PMS, Insomnia and Life: How To Manage Them All

Here is all you need to know about PMS induced insomnia.

Hormonal Changes During the Menstrual Cycle:

The various stages of the menstrual cycle occur in response to changes in the production of hormones.

Hormones like estrogen and progesterone rise during the follicular phase and after ovulation, but if pregnancy does not occur, these hormones decrease substantially during the concluding days of the luteal phase.

These hormones don’t just affect the ovaries and uterus; they influence multiple systems in the body with far-reaching effects.

The decline in estrogen and progesterone in the days before your period can affect how you feel both physically and emotionally.

A Quick Glance At PMS

Premenstrual Syndrome aka PMS is a condition defined by extensive and bothersome symptoms that arise in the days preceding your period and can continue with menstruation.

The severity of PMS varies, but some women with PMS find that the symptoms disrupt their daily life and activities.

PMS And Sleep

PMS often causes sleeping problems. Women with PMS are at least twice as likely to experience insomnia before and during their period.

Bad sleep may cause excessive sleepiness and feeling tired or drowsy in the day around their period.

PMS can cause some women to sleep much more than normal. Fatigue and tiredness around their period, as well as mood changes like depression, may lead to sleeping too much (hypersomnia).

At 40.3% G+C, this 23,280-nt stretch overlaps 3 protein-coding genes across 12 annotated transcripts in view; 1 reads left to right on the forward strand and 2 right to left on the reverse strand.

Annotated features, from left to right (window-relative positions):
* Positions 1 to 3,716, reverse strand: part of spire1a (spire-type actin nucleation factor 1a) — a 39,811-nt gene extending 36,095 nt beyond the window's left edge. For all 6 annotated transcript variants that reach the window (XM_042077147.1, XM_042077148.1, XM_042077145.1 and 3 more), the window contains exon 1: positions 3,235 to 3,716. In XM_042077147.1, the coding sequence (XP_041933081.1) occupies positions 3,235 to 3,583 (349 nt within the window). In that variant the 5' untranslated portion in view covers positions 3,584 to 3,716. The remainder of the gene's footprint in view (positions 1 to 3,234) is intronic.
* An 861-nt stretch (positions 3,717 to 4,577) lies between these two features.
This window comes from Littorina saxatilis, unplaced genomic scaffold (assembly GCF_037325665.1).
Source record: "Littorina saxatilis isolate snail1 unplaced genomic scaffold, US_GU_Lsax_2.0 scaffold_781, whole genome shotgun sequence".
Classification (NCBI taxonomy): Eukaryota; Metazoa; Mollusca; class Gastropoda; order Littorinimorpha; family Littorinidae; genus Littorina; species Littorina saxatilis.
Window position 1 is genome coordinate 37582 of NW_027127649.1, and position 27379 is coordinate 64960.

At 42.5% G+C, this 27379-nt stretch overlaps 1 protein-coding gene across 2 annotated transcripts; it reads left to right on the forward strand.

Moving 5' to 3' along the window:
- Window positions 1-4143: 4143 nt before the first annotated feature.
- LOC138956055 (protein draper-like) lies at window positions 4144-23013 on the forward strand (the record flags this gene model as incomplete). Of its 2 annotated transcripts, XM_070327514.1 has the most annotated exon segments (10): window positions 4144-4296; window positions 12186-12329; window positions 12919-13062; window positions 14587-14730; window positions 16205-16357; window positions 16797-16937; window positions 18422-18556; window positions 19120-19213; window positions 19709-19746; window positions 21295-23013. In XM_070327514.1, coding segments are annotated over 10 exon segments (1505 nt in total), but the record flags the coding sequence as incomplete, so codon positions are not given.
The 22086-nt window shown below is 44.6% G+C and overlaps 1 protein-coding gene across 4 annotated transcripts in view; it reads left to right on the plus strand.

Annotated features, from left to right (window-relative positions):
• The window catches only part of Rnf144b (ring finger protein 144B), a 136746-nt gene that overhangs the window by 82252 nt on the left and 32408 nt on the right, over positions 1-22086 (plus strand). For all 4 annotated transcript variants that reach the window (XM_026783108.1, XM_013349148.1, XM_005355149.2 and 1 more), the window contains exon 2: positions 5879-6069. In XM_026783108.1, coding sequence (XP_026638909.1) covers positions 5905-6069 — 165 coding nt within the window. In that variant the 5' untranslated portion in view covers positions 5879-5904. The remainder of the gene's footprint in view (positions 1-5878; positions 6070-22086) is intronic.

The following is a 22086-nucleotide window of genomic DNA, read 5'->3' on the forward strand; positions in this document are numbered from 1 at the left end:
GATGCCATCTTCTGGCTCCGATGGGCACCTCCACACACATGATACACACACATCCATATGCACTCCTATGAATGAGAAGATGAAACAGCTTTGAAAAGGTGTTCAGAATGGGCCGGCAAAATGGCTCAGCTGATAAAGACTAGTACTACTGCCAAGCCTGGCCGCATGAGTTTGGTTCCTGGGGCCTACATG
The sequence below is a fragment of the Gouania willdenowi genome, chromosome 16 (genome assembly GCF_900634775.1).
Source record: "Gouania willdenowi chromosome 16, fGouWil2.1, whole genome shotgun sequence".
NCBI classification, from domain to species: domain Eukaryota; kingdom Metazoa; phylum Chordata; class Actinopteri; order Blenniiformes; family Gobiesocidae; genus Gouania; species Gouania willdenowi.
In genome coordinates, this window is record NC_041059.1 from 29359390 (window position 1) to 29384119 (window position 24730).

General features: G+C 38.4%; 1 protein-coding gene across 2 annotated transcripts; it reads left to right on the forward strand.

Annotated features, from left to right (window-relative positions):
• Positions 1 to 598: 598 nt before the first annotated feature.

Steps for better sleep, during before and after periods.

Sleep Hygiene

A common tactic for improving sleep is healthy sleep hygiene. This means optimizing your habits, routines, and environment to make them more conducive to getting the sleep you need.

Before Your Period

The days before your period starts are the most common time to have sleeping problems.

Steps to manage PMS, such as regular exercise, a healthy diet, relaxation techniques, and drinking plenty of water, may reduce overall symptoms and make PMS easier to cope with.

For any woman experiencing bothersome PMS symptoms, including sleeping problems, it is important to talk with a doctor for best information on the treatment.

During and After Your Period

Treatment for PMS may be continued during menstruation if the symptoms continue, but many women find that their symptoms decrease or go away within a day or two after their period starts.

For women with heavy periods or who worry about bleeding at night, absorbent pads designed for nighttime use may be helpful. Helping them get a stress free sleep.

As soon as the PMS symptoms are minimum, it provides a chance to refocus on healthy sleep habits that can contribute to regular, restorative sleep with the goal of reducing disruptions before and during your period.